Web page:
Don’t worry if you have difficulty finding the right color and shape of lenses at first. There are plenty of brands that have multiple sizes for lenses, colors, and price ranges to choose from.
As for the color of your lens, this needs to be narrowed down to your style of sailing and what you plan to do on the water.
For sunny conditions, choosing a blue tint or gray lens is the best bet. And if you need prescription sailing sunglasses, they can also be polarized.
Salt water has an enormous corrosive power on sailing sunglasses. This is why it’s important to invest in ones that will stand up to the wear and tear from the ocean.
The only reason you would shy away from some sunglasses for sailing is that they are too expensive. Luckily, sailing sunglasses like Maui Jim sunglasses, Gill sunglasses, and Oakley sunglasses have affordable pairs that anyone can afford.
Buying sailing sunglasses from brands like Maui Jim are a great start since they’ve been around in the 1980’s, so they know a thing or two. Maui Jim sailing sunglasses have proven to be good quality, along with Oakley and Gill.
In addition to sunglasses, you could check for a pair of reading glasses from one of these brands. Most nowadays offer the best sunglasses in addition to other eye care needs.
Durable and Lightweight
Nothing is worse than eagerly waiting on a new pair of sunglasses and having them break after a few months. For those that have sailed, you understand the importance of ultimate comfort, shock resistant, scratch resistant sunglasses.
The best sailing sunglasses are super lightweight, or enough that you forget you have them on.
Ones with interchangeable lenses or photochromic technology might be slightly heavier, but useful to those that want those features. Photochromic lenses change shade based on the amount of sunlight out.
How to Keep Your Sunglasses Safe While Sailing
If you’ve spent a lot of time and money buying the best sailing sunglasses, you need to keep them safe. Eye protection goes out the window if you can’t take care of your possessions.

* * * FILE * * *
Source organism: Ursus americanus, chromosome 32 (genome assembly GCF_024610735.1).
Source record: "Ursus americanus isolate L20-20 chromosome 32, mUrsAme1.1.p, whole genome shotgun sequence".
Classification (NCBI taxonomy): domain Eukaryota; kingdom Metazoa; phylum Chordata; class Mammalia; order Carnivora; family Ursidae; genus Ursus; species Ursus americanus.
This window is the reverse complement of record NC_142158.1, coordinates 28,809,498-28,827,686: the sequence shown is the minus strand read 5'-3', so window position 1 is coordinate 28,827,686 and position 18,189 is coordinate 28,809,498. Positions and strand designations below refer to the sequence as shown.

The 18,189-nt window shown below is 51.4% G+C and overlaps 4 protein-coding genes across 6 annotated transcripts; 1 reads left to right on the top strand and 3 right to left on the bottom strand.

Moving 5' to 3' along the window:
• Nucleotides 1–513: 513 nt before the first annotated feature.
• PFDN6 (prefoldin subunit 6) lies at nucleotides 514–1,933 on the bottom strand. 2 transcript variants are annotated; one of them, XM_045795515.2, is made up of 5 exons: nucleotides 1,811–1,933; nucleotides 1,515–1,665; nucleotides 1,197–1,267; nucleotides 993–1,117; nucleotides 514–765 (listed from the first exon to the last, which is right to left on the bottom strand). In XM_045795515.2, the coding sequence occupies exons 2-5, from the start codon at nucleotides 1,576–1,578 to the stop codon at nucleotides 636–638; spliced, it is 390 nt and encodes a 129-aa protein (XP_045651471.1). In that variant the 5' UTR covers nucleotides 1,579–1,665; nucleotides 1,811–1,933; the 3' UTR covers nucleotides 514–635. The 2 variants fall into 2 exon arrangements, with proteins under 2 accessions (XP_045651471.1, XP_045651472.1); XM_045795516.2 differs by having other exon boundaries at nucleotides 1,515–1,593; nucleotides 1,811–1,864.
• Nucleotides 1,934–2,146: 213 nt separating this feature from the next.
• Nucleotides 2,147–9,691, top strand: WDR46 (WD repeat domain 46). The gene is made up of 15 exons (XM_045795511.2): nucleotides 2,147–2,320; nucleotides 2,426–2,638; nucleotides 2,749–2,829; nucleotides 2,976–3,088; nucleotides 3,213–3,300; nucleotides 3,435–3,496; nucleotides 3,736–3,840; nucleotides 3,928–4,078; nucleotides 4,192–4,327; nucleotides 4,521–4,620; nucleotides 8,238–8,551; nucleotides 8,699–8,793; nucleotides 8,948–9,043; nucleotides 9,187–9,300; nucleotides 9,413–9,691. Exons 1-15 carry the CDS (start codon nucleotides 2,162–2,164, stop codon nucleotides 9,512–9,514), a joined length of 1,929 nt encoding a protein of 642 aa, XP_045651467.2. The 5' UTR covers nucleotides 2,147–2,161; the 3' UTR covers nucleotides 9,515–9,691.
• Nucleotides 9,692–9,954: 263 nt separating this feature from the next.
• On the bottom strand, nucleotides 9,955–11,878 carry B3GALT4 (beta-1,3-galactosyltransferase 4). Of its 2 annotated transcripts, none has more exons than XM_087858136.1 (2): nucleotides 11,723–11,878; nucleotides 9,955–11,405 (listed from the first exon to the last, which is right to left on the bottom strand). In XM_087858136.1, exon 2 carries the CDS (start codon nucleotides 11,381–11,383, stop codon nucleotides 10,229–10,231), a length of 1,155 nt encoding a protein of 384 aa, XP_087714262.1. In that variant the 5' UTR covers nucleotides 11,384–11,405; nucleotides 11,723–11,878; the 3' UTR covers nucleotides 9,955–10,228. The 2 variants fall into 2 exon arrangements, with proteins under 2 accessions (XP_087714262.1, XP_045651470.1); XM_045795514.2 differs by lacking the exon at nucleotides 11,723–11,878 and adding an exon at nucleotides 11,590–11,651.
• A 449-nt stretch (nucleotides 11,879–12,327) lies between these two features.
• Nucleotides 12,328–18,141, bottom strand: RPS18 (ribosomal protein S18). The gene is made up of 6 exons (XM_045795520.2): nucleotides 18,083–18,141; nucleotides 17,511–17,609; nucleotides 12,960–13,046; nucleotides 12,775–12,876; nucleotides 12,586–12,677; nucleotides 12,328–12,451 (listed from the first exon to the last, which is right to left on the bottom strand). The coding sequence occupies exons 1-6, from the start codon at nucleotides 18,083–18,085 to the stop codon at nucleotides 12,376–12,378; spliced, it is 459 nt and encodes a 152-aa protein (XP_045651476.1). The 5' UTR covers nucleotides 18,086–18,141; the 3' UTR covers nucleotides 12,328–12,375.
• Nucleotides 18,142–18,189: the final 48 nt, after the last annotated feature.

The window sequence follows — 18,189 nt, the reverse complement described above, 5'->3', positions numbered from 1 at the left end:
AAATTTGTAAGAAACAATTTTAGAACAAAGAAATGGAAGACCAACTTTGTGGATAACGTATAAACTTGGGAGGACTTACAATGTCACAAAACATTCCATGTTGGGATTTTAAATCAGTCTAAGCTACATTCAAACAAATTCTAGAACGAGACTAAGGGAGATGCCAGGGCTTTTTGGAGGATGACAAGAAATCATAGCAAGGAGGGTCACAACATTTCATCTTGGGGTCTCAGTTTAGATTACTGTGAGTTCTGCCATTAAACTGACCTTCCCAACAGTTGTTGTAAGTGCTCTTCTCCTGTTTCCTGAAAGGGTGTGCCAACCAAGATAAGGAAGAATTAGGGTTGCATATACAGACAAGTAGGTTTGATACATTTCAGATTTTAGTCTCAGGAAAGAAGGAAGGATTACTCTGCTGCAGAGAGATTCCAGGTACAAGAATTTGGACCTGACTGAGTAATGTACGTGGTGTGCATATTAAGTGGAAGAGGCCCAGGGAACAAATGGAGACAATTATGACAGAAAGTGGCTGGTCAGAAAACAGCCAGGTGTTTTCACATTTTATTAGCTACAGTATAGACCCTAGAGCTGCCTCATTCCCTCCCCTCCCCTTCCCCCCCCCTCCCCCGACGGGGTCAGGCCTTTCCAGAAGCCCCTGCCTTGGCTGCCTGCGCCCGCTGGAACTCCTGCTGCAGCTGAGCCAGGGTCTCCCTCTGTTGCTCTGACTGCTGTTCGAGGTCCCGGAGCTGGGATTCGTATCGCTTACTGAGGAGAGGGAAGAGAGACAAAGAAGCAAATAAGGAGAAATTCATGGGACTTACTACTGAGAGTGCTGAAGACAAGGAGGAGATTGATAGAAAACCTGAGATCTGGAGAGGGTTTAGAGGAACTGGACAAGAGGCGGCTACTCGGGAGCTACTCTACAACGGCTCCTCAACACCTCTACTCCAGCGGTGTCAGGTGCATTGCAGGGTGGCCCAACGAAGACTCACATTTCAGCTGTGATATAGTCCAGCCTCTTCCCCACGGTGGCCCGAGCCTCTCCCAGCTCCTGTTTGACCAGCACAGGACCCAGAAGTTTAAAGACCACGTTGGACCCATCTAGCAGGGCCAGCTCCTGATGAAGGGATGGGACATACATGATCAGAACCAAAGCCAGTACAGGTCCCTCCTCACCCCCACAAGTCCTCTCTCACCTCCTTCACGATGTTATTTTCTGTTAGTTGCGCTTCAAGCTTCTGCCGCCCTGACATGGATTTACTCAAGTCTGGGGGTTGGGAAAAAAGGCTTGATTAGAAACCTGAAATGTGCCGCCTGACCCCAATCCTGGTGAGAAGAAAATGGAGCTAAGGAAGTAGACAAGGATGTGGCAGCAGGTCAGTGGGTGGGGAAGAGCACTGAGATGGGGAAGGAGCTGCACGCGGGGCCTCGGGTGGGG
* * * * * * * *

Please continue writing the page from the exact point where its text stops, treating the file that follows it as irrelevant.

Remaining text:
A lanyard will help keep your sunglasses from falling off your body while sailing.
While some big name brands offer expensive lanyards that are somewhat boring, try out some made by small businesses or ones made local.
The best sailing sunglasses need to fit your personal style and your head. An improper fit leads to them falling off, you not being able to see correctly, or harmful UVA affecting your vision. The right sunglasses need to accommodate your specific face.
In case you don’t have a lanyard, a pair of sunglasses that float could be useful. It’s better to have a pair of sunglasses for sailing that floats than not having your UV protection.
When not in use, your sunglasses need to be in a heavy-duty case. These often come with a cleaning cloth to wipe off any residue. No matter how much impact resistance the glasses have, it’s safer to keep it locked away in a case to provide an increase in shock resistance.
When buying sunglasses, you can’t jump straight into the first pair that you see. A variety of factors for the best sunglasses come into play, such as less resistance to shock, anti-corrosion, resistance to UVB and UVA rays, and budget.
On top of that, sunglasses for sailing have to keep your eyes protected from glare, bright sunlight, and salt from the water. That is why premium sailing sunglasses are worth the investment and are the best sunglasses.